I totally blame Gerard Brooks and Fugue State Films for the fact that I nearly missed a writing deadline last week. I’d been sent a copy of Fugue State’s most recent box set of CDs and DVDs, on Widor and his music. Fugue State always get high praise for their production values, and the recording quality on the opening CD, with Gerard playing Widor’s Symphonie No 6 on the organ
Another of those organists who rose to fame and fortune in their lifetimes, but have since been virtually forgotten, Edwin Lemare will be remembered this weekend in his birthplace, Ventnor, on the Isle of Wight. Frederick Hohman, Lemare specialist, will come over from the States for a lecture and concert at Holy Trinity Church, Ventnor, to mark the 150th anniversary of Lemare’s birth – full details below. Lemare is mainly
Great importance is attached to the fact that both Gustav Holst and Ralph Vaughan Williams played regularly on the Thaxted Lincoln organ, and this was one of the selling points for its recent restoration. All very worthy of course, but the organ’s significance for me is that it was originally the instrument of Theophania Cecil, in the early 19th century, when it was installed at St John’s Chapel, Bedford Row,
Anne Page tells me she has gone out and bought a new pair of Organmaster shoes in order to do full justice to the Introduction and variations on ‘God preserve the Emperor’ by E T Chipp, which she will play this Saturday as the finale to her Bloomsbury recital. Dr Chipp (1823-1886) is another of those splendid organists who have been almost totally forgotten, but in their day cut quite
Here’s some entertaining reading for your next coffee break – the schedules of music for both the improvisation and interpretation competitions at the next St Alban’s Organ Festival, just launched. Application deadline 16 March 2015, so you’ve got a bit of time to think it over. Improvisation St Albans IOF Interpretation St Albans IOF More information from the competition website. NB I’ve noticed the Improvisation pdf doesn’t always read properly
Continuing my Newcastle theme this week, may I recommend to you the music of Charles Avison? One of the pleasures of attending organ recitals is that of shamelessly appropriating other people’s repertoire. Hilary Norris recently included a concerto by Avison in her recital at St Mary’s Northchurch, and I immediately went online and ordered the music. Avison’s charming organ concertos make ideal programme fillers – although in several movements, these
Before I get too full of self-importance, I need to confess that having a piece of organ music written specially for me was most undeserving – I simply won a competition on Twitter. Composer Thomas Morgan celebrated getting to 300 Twitter followers last year by offering to write something for a lucky follower, and I got in first. It’s still rather good, though, to have the privilege of giving the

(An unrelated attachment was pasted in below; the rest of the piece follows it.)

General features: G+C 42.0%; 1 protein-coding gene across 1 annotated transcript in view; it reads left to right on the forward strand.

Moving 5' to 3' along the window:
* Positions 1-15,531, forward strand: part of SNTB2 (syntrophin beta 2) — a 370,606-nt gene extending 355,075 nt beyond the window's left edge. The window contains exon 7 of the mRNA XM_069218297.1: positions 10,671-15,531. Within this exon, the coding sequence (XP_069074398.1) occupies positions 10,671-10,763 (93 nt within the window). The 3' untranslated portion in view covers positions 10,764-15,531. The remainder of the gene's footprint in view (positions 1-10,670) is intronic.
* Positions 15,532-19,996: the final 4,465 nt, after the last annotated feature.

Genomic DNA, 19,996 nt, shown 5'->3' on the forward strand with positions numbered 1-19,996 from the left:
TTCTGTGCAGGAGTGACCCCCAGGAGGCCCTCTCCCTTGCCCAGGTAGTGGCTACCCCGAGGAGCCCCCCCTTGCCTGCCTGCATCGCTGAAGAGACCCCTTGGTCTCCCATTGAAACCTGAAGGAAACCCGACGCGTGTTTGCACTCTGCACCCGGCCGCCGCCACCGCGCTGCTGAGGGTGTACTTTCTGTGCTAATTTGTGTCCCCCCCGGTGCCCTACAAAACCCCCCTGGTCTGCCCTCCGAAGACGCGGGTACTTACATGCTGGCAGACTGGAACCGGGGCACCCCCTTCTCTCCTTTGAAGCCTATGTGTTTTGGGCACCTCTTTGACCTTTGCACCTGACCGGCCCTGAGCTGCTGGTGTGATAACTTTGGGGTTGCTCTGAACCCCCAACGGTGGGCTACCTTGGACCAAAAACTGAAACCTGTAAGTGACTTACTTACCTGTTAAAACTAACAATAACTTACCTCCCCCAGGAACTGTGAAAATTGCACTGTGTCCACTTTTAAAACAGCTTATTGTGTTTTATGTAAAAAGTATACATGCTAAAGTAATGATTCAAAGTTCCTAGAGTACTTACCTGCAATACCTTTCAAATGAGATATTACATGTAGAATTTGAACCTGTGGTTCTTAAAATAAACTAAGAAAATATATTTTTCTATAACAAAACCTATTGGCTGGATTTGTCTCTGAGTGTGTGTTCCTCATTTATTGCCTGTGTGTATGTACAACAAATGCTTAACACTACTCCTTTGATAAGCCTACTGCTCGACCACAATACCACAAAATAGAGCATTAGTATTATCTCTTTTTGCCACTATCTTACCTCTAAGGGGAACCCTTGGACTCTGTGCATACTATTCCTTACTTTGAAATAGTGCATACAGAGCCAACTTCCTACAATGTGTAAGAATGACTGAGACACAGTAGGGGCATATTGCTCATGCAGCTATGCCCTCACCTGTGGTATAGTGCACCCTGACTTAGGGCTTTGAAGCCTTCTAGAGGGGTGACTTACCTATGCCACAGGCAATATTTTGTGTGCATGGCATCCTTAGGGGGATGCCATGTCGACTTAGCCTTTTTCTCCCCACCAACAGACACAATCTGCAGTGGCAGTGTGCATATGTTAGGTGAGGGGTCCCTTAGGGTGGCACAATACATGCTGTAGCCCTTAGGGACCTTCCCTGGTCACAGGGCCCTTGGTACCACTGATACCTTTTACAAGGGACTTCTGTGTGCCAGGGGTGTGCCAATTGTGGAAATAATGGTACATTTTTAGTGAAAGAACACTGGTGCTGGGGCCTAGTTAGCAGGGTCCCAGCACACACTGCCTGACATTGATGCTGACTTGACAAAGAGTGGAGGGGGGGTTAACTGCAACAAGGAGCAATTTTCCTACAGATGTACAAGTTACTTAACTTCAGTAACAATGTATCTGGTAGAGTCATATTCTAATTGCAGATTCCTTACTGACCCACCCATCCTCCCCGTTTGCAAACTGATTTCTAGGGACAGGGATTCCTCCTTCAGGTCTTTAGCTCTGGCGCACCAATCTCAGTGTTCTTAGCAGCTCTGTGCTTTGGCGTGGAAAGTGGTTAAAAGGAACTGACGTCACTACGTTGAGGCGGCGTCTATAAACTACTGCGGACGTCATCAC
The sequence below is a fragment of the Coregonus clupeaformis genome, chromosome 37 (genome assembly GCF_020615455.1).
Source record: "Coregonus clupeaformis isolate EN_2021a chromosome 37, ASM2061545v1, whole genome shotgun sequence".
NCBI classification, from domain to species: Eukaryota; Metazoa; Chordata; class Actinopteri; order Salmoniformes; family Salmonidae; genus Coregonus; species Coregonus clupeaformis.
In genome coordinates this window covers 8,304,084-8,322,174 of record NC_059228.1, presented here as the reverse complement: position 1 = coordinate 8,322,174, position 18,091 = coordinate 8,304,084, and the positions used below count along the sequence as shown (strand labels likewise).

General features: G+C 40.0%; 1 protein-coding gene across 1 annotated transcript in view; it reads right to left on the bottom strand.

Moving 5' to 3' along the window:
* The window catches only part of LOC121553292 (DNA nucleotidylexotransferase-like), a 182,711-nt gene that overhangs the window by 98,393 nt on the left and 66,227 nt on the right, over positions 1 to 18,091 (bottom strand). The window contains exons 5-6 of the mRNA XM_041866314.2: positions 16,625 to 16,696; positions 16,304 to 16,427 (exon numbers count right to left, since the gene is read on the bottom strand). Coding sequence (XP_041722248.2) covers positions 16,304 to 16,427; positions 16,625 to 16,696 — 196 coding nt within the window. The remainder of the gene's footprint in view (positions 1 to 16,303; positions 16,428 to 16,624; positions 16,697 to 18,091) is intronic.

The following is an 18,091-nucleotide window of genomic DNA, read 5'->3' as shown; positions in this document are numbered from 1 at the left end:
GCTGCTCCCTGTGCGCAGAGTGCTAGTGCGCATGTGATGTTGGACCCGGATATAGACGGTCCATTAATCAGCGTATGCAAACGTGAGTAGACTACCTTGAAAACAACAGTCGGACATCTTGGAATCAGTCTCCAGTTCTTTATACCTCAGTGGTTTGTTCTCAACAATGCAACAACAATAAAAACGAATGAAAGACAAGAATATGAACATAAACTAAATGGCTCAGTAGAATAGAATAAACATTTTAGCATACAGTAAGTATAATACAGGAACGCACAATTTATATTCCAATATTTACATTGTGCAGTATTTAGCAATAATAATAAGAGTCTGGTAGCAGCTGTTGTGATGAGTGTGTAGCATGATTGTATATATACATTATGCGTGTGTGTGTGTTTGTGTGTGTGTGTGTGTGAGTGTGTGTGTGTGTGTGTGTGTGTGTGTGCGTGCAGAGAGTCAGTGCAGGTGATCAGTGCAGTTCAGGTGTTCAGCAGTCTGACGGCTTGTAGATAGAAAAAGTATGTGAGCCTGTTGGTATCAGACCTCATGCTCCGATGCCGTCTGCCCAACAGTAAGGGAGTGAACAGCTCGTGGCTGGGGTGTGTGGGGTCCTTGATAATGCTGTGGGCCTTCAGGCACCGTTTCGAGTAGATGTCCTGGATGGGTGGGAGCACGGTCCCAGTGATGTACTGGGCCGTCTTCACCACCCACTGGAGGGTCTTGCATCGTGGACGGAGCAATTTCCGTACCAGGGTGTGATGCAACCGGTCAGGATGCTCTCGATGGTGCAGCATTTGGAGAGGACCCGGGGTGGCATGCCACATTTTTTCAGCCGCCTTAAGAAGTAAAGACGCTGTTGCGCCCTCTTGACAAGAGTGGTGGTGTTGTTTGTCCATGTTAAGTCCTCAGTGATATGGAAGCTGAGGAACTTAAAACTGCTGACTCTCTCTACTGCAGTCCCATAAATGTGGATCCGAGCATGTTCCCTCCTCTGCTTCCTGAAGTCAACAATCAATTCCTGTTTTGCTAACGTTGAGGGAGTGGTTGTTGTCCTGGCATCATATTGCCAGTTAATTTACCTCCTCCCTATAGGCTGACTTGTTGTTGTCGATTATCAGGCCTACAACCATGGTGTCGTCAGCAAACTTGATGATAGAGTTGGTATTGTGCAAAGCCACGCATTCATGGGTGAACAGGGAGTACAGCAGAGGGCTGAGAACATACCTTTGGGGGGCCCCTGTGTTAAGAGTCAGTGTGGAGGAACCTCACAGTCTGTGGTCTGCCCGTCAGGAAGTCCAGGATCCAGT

My good friend organist Terence Atkins gave a recital yesterday which included no fewer than four pieces by William Lloyd Webber. Terence has long expressed his enthusiasm for Lloyd Webber’s music – as he says ‘William Lloyd Webber was a household name amongst organists in the late 40s and 50s, and there’s a vast amount of his music waiting to be discovered.’ Much of his organ music is not particularly
My friend Jenny has been championing John Ebenezer West (1863-1929) and the virtues of his Passacaglia in B minor for about a year, and she’s delighted that it has now been published by Fitzjohn Music Publications, under the editorship of David Patrick. It was written in memory of Josef Rheinberger, and described in a recent review as ‘a sort of village organist’s moment of wishful thinking’ – nothing like as
Frederick Stocken will give the world premiere of his new piece Faith, Love, Hope during a recital at St Lawrence Jewry, next to Guildhall in the City of London, on Tuesday 11 February at 1pm. He says the inspiration to write a piece about Faith came as a response to the Catholic Church’s ‘Year of Faith’ from 2012 to 2013. “The music that became Faith is an exultant toccata-like piece
If you’ve only experienced Stanford’s settings of the Canticles with organ accompaniment, can I heartily recommend this CD? New editions of the orchestral scores to Stanford’s four settings of the Magnificat and Nunc Dimittis have been created by Robert King, for performance by the King’s Consort, and they provide a whole new dimension to this music, so familiar to anyone brought up in the Anglican tradition: showcasing Stanford’s deftness with
Pedal duets, music for pedals and percussion, insanely difficult variations and assorted pedal workouts – I’ve just published a follow-up to my popular first page of pedals-only repertoire. You can find it here.
I have been delighted at the global correspondence that has hit my inbox and Twitter feed since my first post on my great-grand-uncle, composer and organist Carl Hemann. At least two people have made the effort to tell me about their strong childhood memories of his music. Below, therefore, is another FREE download, this time of arguably his most famous piece, the British Cavalry, Grand March-Galop de Concert for pianoforte.
Adrian Brockless recently contacted me to say he was trying to get this little piece of his father’s better known. Much of Brian Brockless’ organ music is pretty challenging, but the Toccatina upon Tallis’ 9th tune is straightforward both to play, and listen to. Tallis’ Ninth Tune (hymn tune TALLIS ORDINAL) is used in rather clever canon, with a sparkling accompaniment – a good wedding piece, or recital encore, perhaps.